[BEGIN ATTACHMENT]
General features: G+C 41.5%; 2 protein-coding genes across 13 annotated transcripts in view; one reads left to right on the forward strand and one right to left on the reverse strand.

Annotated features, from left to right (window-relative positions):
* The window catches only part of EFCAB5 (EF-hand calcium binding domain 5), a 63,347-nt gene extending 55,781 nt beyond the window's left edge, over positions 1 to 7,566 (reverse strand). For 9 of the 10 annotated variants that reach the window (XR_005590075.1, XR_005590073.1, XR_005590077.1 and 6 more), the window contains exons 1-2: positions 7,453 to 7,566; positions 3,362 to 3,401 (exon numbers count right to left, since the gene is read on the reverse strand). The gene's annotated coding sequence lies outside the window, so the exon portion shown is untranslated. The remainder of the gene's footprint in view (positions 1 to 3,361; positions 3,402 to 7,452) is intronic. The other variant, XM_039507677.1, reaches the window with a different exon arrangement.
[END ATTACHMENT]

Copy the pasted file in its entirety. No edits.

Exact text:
General features: G+C 41.5%; 2 protein-coding genes across 13 annotated transcripts in view; one reads left to right on the forward strand and one right to left on the reverse strand.

Annotated features, from left to right (window-relative positions):
* The window catches only part of EFCAB5 (EF-hand calcium binding domain 5), a 63,347-nt gene extending 55,781 nt beyond the window's left edge, over positions 1 to 7,566 (reverse strand). For 9 of the 10 annotated variants that reach the window (XR_005590075.1, XR_005590073.1, XR_005590077.1 and 6 more), the window contains exons 1-2: positions 7,453 to 7,566; positions 3,362 to 3,401 (exon numbers count right to left, since the gene is read on the reverse strand). The gene's annotated coding sequence lies outside the window, so the exon portion shown is untranslated. The remainder of the gene's footprint in view (positions 1 to 3,361; positions 3,402 to 7,452) is intronic. The other variant, XM_039507677.1, reaches the window with a different exon arrangement.